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December 2011, Volume 9, Number 12
Bats in the News - Hollywood vs. Bats in Bulgaria

When the star-studded cast and crew showed up in Bulgaria to film the Hollywood action movie "The Expendables 2," proud politicians and media came out in force to welcome the production. Unfortunately, by the time they left, an inspection revealed a "heavy toll" on the bats of Devetashka Cave, one of the most important bat-hibernation sites in Europe, Bulgaria's English-language Sofia News Agency reports.

The cave is "a natural landmark of national and international importance and a home to 13 protected bat species, two of them considered globally endangered," says reporter Irina Samokovska. "The permission to shoot (in the cave) was granted despite the fact that domestic legislation only allows for activities related to tourism or scientific research to take place at the site."

The filming involved considerable construction work, brush-clearing and other activity within the cave while the bats were hibernating. Whenever bats are awakened from hibernation, they are forced to burn the energy-rich fat that they need to survive until spring, when insect prey returns and they emerge from hibernation. If they are disturbed too often, they face death by starvation or exhaustion, the news agency said.

And, it reported, "the disturbed bats might not be able to re-hibernate because their home was turned into a noisy tourist attraction after 'The Expendables 2' rebuilt a bridge leading to the Devetashka Cave and left it as a 'gift' for the country."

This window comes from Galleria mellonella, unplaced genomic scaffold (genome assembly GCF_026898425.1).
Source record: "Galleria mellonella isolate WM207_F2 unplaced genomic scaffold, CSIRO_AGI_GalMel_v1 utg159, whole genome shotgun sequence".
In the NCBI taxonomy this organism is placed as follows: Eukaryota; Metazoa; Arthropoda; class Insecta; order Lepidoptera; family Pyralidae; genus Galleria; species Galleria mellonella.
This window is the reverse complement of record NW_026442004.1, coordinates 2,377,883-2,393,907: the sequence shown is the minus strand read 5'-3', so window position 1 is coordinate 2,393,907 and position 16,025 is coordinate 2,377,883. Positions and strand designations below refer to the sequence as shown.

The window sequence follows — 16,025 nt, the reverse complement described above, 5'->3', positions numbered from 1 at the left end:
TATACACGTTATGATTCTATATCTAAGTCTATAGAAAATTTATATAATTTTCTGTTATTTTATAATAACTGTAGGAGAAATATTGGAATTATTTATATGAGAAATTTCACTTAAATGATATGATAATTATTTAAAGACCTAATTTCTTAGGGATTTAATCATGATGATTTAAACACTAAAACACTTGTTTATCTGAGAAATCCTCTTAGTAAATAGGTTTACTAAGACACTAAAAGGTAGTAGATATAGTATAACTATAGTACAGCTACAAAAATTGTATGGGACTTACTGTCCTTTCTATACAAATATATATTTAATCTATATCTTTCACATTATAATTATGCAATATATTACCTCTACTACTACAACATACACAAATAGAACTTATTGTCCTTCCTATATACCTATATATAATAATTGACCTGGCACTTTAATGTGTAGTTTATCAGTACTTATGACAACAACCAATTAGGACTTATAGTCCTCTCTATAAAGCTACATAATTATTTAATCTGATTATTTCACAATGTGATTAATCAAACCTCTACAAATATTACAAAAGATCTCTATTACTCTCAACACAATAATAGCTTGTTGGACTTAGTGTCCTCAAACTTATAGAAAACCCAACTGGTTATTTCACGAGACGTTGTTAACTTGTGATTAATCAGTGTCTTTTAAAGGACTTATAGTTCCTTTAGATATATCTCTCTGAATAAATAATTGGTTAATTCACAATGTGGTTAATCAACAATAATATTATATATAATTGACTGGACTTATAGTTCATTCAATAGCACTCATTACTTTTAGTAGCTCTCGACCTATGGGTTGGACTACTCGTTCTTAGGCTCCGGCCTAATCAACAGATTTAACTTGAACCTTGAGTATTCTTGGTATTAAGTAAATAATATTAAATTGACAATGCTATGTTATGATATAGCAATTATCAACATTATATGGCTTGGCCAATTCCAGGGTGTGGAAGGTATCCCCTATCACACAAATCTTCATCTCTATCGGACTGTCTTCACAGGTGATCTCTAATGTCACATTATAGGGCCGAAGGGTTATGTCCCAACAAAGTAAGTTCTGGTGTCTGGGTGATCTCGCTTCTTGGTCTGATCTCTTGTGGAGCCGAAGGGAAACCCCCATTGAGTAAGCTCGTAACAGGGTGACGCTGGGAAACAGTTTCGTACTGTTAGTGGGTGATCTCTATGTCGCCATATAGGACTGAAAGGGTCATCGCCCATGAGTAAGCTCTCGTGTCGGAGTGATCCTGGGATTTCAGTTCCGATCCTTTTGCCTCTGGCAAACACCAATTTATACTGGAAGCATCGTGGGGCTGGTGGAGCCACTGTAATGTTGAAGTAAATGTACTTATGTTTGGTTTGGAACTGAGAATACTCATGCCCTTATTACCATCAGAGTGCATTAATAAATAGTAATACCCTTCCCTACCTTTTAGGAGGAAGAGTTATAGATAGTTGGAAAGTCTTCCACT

Zoologist Nikolay Simov of the Center for Bat Studies and Protection at the Bulgarian Academy of Sciences told the Sofia News Agency that after the filming ended, he found only about 8,000 bats in Devetashka Cave, while last year there were 30,000.

"We are extremely disappointed in both the Hollywood production company and Bulgaria's regulatory agencies for the needless damage to the bats at Devetashka Cave, the third-largest hibernation site in Europe," Bat Conservation International Executive Director Nina Fascione said in response to this and other reports of the impact of the filming.

"Such activity is inexcusable in a cave where bats are hibernating and significant mortality is virtually inevitable. We call on the Bulgarian government to fulfill its legal and moral obligations to the country's wildlife. And we urge the movie's producers and stars to support – financially – local environmentalists' efforts to restore and protect the cave and to help these battered bats recover from the damage."

The news agency said that the European Commission and several environmental organizations filed inquiries as to why the situation had been allowed to unfold, and that Simov alleged that the film's activities violated the Agreement on the Conservation of Populations of European Bats.

"The irony of it all," concluded Samokovska, "is that this is happening in 2011-12, The Year of the Bat."

The movie features Sylvester Stallone, Arnold Schwarzenegger, Bruce Willis, Chuck Norris and other top stars. It is being released by Lions Gate Entertainment.

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All articles in this issue:
Funding to Fight WNS
The newly released federal budget for 2012 contains good news for bats. Congress is directing the U.S. Fish and Wildlife Service ...

BCI's 2012 Workshops
Learn the latest techniques for bat research and conservation, for using bat detectors or for conducting cutting-edge surveys and ...

Bats in the News
When the star-studded cast and crew showed up in Bulgaria to film the Hollywood action movie "The Expendables 2," proud ...



Unless otherwise noted, all images are copyright ©Merlin D. Tuttle and/or ©Bat Conservation International